On exit from e04xaf/e04xaa both diagnostic arguments info and ifail should be tested. ifail represents an overall diagnostic indicator, whereas the integer array info represents diagnostic information on each variable.
If on entry ${\mathbf{ifail}}=0$ or $-1$, explanatory error messages are output on the current error message unit (as defined by x04aaf).
Errors or warnings detected by the routine:
${\mathbf{ifail}}=1$
On entry, ${\mathbf{ldh}}=\u27e8\mathit{\text{value}}\u27e9$ and ${\mathbf{n}}=\u27e8\mathit{\text{value}}\u27e9$.
Constraint: ${\mathbf{ldh}}\ge {\mathbf{n}}$.
On entry, ${\mathbf{mode}}=\u27e8\mathit{\text{value}}\u27e9$.
Constraint: $0\le {\mathbf{mode}}\le 2$.
On entry, ${\mathbf{n}}=\u27e8\mathit{\text{value}}\u27e9$.
Constraint: ${\mathbf{n}}\ge 1$.
This may not necessarily represent an unsuccessful exit – see diagnostic information on info.
${\mathbf{ifail}}<0$
User requested termination by setting mode negative in objfun.
${\mathbf{ifail}}=-99$
An unexpected error has been triggered by this routine. Please
contact NAG.
See Section 7 in the Introduction to the NAG Library FL Interface for further information.
${\mathbf{ifail}}=-399$
Your licence key may have expired or may not have been installed correctly.
See Section 8 in the Introduction to the NAG Library FL Interface for further information.
${\mathbf{ifail}}=-999$
Dynamic memory allocation failed.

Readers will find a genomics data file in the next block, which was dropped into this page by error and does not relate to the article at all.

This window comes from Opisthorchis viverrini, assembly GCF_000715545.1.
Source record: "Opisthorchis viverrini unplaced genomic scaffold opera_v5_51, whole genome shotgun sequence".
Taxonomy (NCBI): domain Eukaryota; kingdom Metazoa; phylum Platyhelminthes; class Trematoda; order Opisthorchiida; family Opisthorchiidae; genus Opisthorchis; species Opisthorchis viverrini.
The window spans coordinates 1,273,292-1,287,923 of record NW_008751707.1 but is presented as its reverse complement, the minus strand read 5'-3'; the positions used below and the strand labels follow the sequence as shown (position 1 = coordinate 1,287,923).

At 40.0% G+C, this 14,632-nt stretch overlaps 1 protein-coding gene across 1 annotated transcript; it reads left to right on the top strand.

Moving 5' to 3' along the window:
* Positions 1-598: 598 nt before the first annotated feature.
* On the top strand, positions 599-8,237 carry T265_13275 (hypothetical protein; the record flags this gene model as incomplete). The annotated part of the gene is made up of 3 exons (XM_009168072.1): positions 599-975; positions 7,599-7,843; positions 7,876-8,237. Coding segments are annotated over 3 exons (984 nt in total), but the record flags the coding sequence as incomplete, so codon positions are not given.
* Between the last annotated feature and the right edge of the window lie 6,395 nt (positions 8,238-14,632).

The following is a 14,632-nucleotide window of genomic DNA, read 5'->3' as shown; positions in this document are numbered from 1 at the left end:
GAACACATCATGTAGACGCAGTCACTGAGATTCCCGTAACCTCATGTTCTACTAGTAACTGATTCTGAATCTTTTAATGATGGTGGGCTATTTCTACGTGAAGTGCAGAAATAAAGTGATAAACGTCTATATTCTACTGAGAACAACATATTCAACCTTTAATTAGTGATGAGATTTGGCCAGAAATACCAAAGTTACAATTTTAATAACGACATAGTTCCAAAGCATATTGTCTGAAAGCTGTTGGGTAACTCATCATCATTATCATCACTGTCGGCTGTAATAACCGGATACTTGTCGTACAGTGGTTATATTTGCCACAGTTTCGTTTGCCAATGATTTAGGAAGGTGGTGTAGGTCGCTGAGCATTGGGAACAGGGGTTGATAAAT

See Section 9 in the Introduction to the NAG Library FL Interface for further information.
7Accuracy
If ${\mathbf{ifail}}={\mathbf{0}}$ on exit the algorithm terminated successfully, i.e., the forward-difference estimates of the appropriate first derivatives (computed with the final estimate of the ‘optimal’ forward-difference interval ${h}_{F}$) and the central-difference estimates (computed with the interval ${h}_{\varphi}$ used to compute the final estimate of the second derivative) agree to at least half a decimal place.
In short word length implementations when computing the full Hessian matrix given function values only (i.e., ${\mathbf{mode}}=2$) the elements of the computed Hessian will have at best $1$ to $2$ figures of accuracy.
8Parallelism and Performance
e04xaf/e04xaa is not threaded in any implementation.
9Further Comments
To evaluate an acceptable set of finite difference intervals for a well-scaled problem, the routine will require around two function evaluations per variable; in a badly scaled problem however, as many as six function evaluations per variable may be needed.
If you request the full Hessian matrix supplying both function and gradients (i.e., ${\mathbf{mode}}=1$) or function only (i.e., ${\mathbf{mode}}=2$) then a further n or $3\times {\mathbf{n}}\times ({\mathbf{n}}+1)/2$ function evaluations respectively are required.
9.1Description of the Printed Output
The following is a description of the printed output from e04xaf/e04xaa as controlled by the argument msglvl.
Output when ${\mathbf{msglvl}}=1$ is as follows:
J
number of variable for which the difference interval has been computed.
$\mathtt{X}\left(j\right)$
$j$th variable of $x$ as set by you.
F. dif. int.
the best interval found for computing a forward-difference approximation to the appropriate partial derivative with respect to the $j$th variable.
C. dif. int.
the best interval found for computing a central-difference approximation to the appropriate partial derivative with respect to the $j$th variable.
Error est.
a bound on the estimated error in the final forward-difference approximation. When ${\mathbf{info}}\left(j\right)=1$, Error est. is set to zero.
Grad. est.
best estimate of the first partial derivative with respect to the $j$th variable.
Hess diag est.
best estimate of the second partial derivative with respect to the $j$th variable.
fun evals.
the number of function evaluations used to compute the final difference intervals for the $j$th variable.